One can’t really talk what goes on of Nacogdoches of importance without bringing up the Cum Concilio Club, according to local historian Scott Sosebee.
“They’ve been behind everything that happens and continue to do so,” said Sosebee, the executive director of the East Texas Historical Association and SFA associate history professor.
In fact, he added, the Texas State Historical Association is set to publish a book on the history of Texas women by the end of the year, “and I just turned in an entry on the Cum Concilio Club of Nacogdoches,” Sosebee told a crowd of about 75 who gathered at the Stone Fort Museum Thursday to celebrate the club’s 125th anniversary.
“Do you think on Jan. 17, 1894, those 15 women — who couldn’t vote, by the way — who joined to form a study club had any idea it would still be in existence and thriving 125 years later?” marveled club president Deanna Speck. “And that it would be the second oldest literary club in the state of Texas?”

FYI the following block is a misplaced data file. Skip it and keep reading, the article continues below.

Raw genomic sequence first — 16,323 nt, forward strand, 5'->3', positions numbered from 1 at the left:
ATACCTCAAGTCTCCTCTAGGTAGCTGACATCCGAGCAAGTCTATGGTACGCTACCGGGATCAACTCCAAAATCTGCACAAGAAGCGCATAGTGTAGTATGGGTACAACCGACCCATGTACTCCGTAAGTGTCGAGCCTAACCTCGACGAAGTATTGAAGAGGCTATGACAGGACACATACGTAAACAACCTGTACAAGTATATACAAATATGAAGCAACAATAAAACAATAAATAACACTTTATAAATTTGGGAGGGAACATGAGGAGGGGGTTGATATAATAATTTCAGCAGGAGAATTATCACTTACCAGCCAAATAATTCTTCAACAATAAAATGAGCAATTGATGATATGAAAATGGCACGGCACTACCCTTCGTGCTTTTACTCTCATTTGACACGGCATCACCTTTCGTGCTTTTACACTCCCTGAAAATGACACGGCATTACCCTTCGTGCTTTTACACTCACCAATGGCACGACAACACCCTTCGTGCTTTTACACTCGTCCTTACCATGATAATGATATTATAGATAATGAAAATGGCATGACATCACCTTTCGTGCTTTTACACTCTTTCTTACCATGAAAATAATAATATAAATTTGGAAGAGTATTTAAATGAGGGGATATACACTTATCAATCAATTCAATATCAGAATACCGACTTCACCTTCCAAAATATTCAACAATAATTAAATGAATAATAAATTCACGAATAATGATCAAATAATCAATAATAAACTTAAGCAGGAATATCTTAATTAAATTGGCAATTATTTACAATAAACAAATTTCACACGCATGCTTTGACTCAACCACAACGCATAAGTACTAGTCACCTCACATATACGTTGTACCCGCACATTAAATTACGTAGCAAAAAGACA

Originally focused on study and self improvement, the club took on civic projects through the years: including advocating the preservation of the Old Stone Fort and salvaging its materials for the Old Stone Fort Museum, establishing the first local library and the iconic wrought iron fence that borders the Oak Grove Cemetery, to name a few.
Now with 20 members, Cum Concilio recently raised funds for a restoration project on the Oak Grove Cemetery fence.
Thursday’s anniversary event was held in conjunction with an exhibit showcasing the contribution of women’s clubs in the past century.
“You began to see the kind of projects coming out of the women’s club movement that are the kind of projects that happened in Nacogdoches with the Cum Concilio Club and with many other clubs,” Stone Fort Museum curator Carolyn Spears said.
The women’s clubs exhibit will be on display until February. The museum is open Tuesday through Saturday from 9 to 5 p.m. and Sundays from 1 to 5 p.m.